Biodiversity, extinction and gene pools
- Biodiversity is a measure of the range of living organisms within a habitat.
- A gene pool is the range of DNA in a species.
- Biodiversity can be maintained by conservation, preservation and gene banks.
is a measure of the range of living organisms within a . Some habitats like mature woodlands, and in particular rainforests, have a huge range of and so are very biodiverse. Other places like the polar regions and deserts have far fewer species and so are less biodiverse. If the conditions in these places are beyond the range for most living organisms they are called .
preserves and protects organisms and their habitats, and so maintains biodiversity. It is important to conserve the variety of living organisms on Earth. There are moral and cultural reasons for conserving endangered species. Conservation also:
- Maintains the future possibility that plant species might be identified for medicines
- Reduces disruption to food chains and food webs
- Protects our future food supply
- Reduces the risk of a particular species becoming extinct
Conservation includes protecting biodiverse areas like rainforests, replanting trees, protecting and reducing the use of fossil fuels to limit global warming.
Invasive species are those that are not native to that area. For example, the grey squirrel was introduced to the UK from North America and has now pushed the smaller, native red squirrel to the edges of the UK.
Conservation programmes are now in place to protect red squirrels which include planting woodland and monitoring squirrel diseases. Invasive species such as the grey squirrel are sometimes culled to reduce their impact.
Did you know?
You can help conservation by reducing, recycling and reusing. Small changes can lead to a more sustainable life and help conservation. These can include reducing water and plastic use, reducing food waste and eating locally-grown food.
Some species have become extinct in the wild and now only live in zoos, or their numbers have greatly reduced. Captive breeding programmes are undertaken by scientists to breed more of these organisms to release into the wild.
The advantages of captive breeding include:
- Creation of a stable, healthy population of species.
- The organisms are gradually re-introduced into their natural habitat.
For example, the Scimitar oryx was extinct in the wild in 2000, but a herd of 21 were bred and released into Chad in north Africa in 2016. The first offspring were born a year later.
However captive breeding also has disadvantages, including:
- Only a small number of breeding partners are available.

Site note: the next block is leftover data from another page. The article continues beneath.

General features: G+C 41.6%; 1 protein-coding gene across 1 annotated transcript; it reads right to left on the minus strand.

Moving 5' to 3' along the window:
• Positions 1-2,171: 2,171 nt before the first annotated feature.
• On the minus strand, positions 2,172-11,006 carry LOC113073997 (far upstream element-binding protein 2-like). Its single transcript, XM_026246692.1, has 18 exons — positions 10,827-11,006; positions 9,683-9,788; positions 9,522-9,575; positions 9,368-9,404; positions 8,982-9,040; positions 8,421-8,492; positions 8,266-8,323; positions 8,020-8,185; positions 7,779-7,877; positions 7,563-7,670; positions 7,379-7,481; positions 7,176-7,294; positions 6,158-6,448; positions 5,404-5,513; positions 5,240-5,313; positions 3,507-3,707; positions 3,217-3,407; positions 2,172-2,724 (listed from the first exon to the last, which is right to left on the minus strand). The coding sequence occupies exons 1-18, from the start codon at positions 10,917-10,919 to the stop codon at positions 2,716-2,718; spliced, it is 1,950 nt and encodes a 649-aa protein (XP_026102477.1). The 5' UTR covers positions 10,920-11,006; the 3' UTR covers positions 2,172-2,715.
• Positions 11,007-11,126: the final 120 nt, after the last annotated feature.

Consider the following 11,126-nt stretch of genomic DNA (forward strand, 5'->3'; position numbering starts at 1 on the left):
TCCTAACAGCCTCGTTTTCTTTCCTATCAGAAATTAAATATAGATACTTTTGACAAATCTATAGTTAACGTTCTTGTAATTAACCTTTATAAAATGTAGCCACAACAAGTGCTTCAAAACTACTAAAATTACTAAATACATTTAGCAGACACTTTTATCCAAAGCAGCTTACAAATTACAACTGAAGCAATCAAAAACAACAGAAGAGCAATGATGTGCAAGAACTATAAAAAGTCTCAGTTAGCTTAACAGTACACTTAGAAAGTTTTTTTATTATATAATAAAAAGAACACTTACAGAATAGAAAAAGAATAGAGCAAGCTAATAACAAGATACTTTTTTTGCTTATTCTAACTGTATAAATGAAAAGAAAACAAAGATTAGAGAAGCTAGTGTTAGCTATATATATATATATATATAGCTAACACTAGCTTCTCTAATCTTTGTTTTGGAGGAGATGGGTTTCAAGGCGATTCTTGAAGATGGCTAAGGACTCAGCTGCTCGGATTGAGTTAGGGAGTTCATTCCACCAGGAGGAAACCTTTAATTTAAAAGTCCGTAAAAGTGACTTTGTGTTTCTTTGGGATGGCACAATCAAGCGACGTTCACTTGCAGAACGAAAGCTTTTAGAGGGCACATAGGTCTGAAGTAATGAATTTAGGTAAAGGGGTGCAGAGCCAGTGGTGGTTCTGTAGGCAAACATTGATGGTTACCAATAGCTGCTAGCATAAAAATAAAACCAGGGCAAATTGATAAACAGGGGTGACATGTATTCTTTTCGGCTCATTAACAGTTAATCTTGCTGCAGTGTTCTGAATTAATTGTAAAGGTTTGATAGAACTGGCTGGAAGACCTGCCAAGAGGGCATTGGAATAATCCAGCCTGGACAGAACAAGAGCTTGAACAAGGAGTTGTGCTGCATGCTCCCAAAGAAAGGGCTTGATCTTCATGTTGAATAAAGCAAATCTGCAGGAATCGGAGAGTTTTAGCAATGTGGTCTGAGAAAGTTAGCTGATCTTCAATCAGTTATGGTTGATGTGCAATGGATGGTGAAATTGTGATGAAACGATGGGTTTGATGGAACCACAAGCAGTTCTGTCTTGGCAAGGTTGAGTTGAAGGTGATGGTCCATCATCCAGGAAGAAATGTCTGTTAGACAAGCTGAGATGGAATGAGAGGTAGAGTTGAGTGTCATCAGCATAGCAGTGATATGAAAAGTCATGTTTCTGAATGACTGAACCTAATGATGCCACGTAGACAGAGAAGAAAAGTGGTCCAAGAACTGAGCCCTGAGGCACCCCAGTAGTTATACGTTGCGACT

- Organisms born in captivity may not be able to live in the wild. For example, predators bred in captivity may not know how to hunt for food.
Most habitats support stable numbers of species. The numbers do increase or decrease naturally, but the impact that humans are having on these habitats is a much greater cause for concern than natural fluctuation. Biodiversity is being reduced by:
- Global warming as a result of the greenhouse effect from the use of fossil fuels.
- Cutting down trees - deforestation - for timber or to create farmland.
- Building bigger towns and cities with more roads - urban development.
- Producing more waste and pollution.
- The use of chemical pesticides.
are the slight changes in some organisms of the same species. Many of these differences are caused by different genetic information (). The range of DNA in a species is called the . The wider the gene pool, the more likely it is to survive.
These tiny differences often give some organisms advantages. This makes it more likely that they will survive and have offspring with these same features. When this process gives rise to new species of organisms it is called .
Evolution is a slow process, usually taking many generations. Extinction occurs when all organisms of a species die out. This may be because the organisms were not able to adapt to changing conditions fast enough.
Seed banks and gene banks
If a plant species is endangered and therefore close to extinction, it is important to take measures to conserve it. Seed banks are a conservation measure for plants - they are buildings in which seeds are stored so that new plants may be grown in the future, even if naturally the plants are extinct. This will help to maintain biodiversity.
In a seed bank on the remote Svalbard Island off the cost of Norway, seeds from around one million different plants are stored at -18°C.
Seed banks are an example of a gene bank. Gene banks are used to preserve genetic material for use in the future. A cryobank is another type of gene bank. , sperm or ova (egg cells) from animals are stored at very low temperatures in liquid nitrogen. They can be thawed out later for use in breeding programmes.